Making Home in the Bakken Oil Patch

This past week, Bret Weber and I put the final touches on a chapter that we’re contributing to Kyle Conway’s innovative Sixty Years of Boom and Bust: The Impact of Oil in North Dakota, 1958–2018. The book combines the republication of the 1958 Williston Report with a series of new chapters that consider the Williston Report’s conclusions in light of the early 21st century boom. Having read the entire manuscript, the book is a useful response to our tendency to see boom as unprecedented and the challenges associated with them as unique. The similarities between the 1950s boom and the 21st century boom in Western North Dakota and local responses, demonstrate that while all booms are not the same in terms of scale, character, and setting, it is possible to learn from past booms, to avoid certain mistakes, and to anticipate the future challenges. (Whether we do this or not, has less to do with knowing the past (despite the famous Santayana quote) and more to do with whether we care.)

As you might expect, Bret, Richard Rothaus, and I offered our observations on workforce housing. The contribution isn’t perfect, but I think it’s pretty good. We do a much better job integrating some of our interviews into our analysis and the sections from the 1958 Report and the other chapters in the book offer useful foils and points of expansion for our contribution. 

Check it out here.

And stay tuned for the book in early 2020!!! It’ll be another contribution to our “Bakken Bookshelf”!

Chelmis and Historical Archaeology in Greece

This fall, we received some really helpful reviews on an article that we submitted to the Journal fo Field Archaeology on our work documenting the Modern site of Chelmis in the Western Argolid. Among the comments was the suggestion that we develop the relationship between our work and historical archaeology more fully. Fortunately, I’ve been reading a good bit of historical archaeology over the past couple of years mostly for a project on the archaeology of the contemporary world. Below is my first effort to locate our work at Chelmis in this context. It’s rough, but very fun to write. 

First, historical archaeology has emphasized the impact of capitalism on our material environment. In fact, capitalism is one of Charles Orser’s famous “haunts” of historical archaeology along with colonialism, Eurocentrism, and modernity. While the archaeology of the modern Greek landscape remains in its infancy, there is a clear interest in how capitalism in both the recent past and in the 19th century shaped land use and settlement. [I blogged a bit on some related work yesterday, but one should include here Mark Groover’s survey of the archaeology of North American Farmsteads as well as his important work at the Gibbs farmstead as representative of the interest in capitalism.]  The famous “Contingent Countryside” of the Southern Argolid embodied the changing strategies of Greek communities as they adapted to the demands of regional and transregional markets. A. Vionis work in Boeotia has likewise recognized cycles of economic boom and bust in the Ottoman countryside that along with various political and environmental factors shaped the countryside in the 18th and 19th century. Changes in the furnishing of Greek houses, for example, paralleled the rise of Western bourgeois sensibilities that demonstrated both access to a wide range of middle class goods, capital to purchase these objects, and leisure time to enjoy small luxuries (Vionis 2012, 335-336).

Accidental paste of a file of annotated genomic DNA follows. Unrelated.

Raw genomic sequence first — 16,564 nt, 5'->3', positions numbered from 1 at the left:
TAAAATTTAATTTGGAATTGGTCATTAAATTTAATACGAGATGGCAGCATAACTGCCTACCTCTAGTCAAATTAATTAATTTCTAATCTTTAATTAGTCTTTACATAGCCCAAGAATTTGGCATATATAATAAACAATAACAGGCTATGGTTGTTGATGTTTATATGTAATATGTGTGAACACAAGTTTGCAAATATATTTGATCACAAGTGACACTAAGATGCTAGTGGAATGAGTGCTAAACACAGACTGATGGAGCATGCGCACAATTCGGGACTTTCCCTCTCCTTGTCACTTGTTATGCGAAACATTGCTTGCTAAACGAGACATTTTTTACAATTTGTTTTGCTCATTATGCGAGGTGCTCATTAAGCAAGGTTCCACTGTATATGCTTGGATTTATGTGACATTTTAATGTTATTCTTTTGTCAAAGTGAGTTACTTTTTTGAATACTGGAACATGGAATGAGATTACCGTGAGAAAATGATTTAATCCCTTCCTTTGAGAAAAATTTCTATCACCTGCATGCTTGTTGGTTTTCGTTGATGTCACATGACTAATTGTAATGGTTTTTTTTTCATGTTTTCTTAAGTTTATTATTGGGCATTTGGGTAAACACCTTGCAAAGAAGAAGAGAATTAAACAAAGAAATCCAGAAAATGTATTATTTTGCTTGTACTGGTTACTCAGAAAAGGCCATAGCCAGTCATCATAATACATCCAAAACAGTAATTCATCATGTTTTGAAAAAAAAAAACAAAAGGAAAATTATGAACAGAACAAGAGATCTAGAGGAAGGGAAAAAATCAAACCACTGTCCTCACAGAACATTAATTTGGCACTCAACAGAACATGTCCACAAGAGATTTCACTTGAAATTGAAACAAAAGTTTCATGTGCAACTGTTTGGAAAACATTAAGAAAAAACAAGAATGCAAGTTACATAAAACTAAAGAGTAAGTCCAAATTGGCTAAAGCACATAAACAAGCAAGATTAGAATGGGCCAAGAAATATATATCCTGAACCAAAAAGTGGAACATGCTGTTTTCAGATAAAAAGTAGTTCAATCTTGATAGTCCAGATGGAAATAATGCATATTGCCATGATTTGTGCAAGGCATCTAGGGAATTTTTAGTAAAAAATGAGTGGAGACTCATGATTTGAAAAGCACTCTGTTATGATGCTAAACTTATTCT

The appearance of mass produced good in Chelmis, like milled nails and tools, aluminum pots and pans, and plastics, demonstrates this community’s changing relationship to markets, to the networks that supplied manufactured goods to the Greek countryside, and to rural practices. The relatively small assemblage of household goods, particularly ceramics, suggests that the buildings at Chelmis were primarily used for seasonal habitation prior to the appearance of mass produced goods at scale across the Greek countryside. A similar trend occurs throughout Western Europe and North America where the assemblages associated with the rural buildings change significantly in response to market penetration in the countryside.         

The study of settlement in the Greek countryside also represents an interest in the archaeology of rural settlement and the countryside that emerged in the UK and, to a less extent, in Western Europe. These studies are not necessarily separate from the longstanding interest in capital, but have tended to focus particularly on the role of modernity in shaping the use of the activity countryside. Chris Dalglish’s book, for example, focused on changes in rural life in Scotland brought about by various rural “improvement” programs of the 18th and 19th century. Charles Orser, on of the grand old dudes of historical archaeology, studied three Irish rural houses from the the same period and considered the changes to the rural landscape as part of the larger process of rationalizing the landscape. In fact, much of the work on the British landscape, as Matthew Johnson has unpacked, seeks to capture the relationship between the modern and premodern world in the countryside and understand not only the world that was lost but also the processes of change.